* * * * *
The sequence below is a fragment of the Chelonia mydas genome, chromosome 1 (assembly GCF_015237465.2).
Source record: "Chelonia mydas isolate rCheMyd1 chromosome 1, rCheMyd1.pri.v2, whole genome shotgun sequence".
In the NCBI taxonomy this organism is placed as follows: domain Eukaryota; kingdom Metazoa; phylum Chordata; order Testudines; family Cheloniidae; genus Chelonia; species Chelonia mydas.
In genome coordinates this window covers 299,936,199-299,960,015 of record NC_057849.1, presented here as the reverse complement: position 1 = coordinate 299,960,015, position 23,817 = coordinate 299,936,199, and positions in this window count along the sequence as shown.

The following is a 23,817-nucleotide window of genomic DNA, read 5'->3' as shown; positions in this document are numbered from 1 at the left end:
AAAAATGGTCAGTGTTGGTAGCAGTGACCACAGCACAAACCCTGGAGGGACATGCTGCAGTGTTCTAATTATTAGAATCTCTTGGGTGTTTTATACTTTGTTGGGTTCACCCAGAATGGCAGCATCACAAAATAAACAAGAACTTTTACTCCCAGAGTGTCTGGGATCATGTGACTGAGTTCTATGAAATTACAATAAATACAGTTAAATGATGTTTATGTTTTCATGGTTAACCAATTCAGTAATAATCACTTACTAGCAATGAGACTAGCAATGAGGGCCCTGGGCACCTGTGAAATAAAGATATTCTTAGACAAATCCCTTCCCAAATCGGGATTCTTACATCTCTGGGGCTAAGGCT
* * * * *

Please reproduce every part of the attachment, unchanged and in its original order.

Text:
The sequence below is a fragment of the Chelonia mydas genome, chromosome 1 (assembly GCF_015237465.2).
Source record: "Chelonia mydas isolate rCheMyd1 chromosome 1, rCheMyd1.pri.v2, whole genome shotgun sequence".
In the NCBI taxonomy this organism is placed as follows: domain Eukaryota; kingdom Metazoa; phylum Chordata; order Testudines; family Cheloniidae; genus Chelonia; species Chelonia mydas.
In genome coordinates this window covers 299,936,199-299,960,015 of record NC_057849.1, presented here as the reverse complement: position 1 = coordinate 299,960,015, position 23,817 = coordinate 299,936,199, and positions in this window count along the sequence as shown.

The following is a 23,817-nucleotide window of genomic DNA, read 5'->3' as shown; positions in this document are numbered from 1 at the left end:
AAAAATGGTCAGTGTTGGTAGCAGTGACCACAGCACAAACCCTGGAGGGACATGCTGCAGTGTTCTAATTATTAGAATCTCTTGGGTGTTTTATACTTTGTTGGGTTCACCCAGAATGGCAGCATCACAAAATAAACAAGAACTTTTACTCCCAGAGTGTCTGGGATCATGTGACTGAGTTCTATGAAATTACAATAAATACAGTTAAATGATGTTTATGTTTTCATGGTTAACCAATTCAGTAATAATCACTTACTAGCAATGAGACTAGCAATGAGGGCCCTGGGCACCTGTGAAATAAAGATATTCTTAGACAAATCCCTTCCCAAATCGGGATTCTTACATCTCTGGGGCTAAGGCT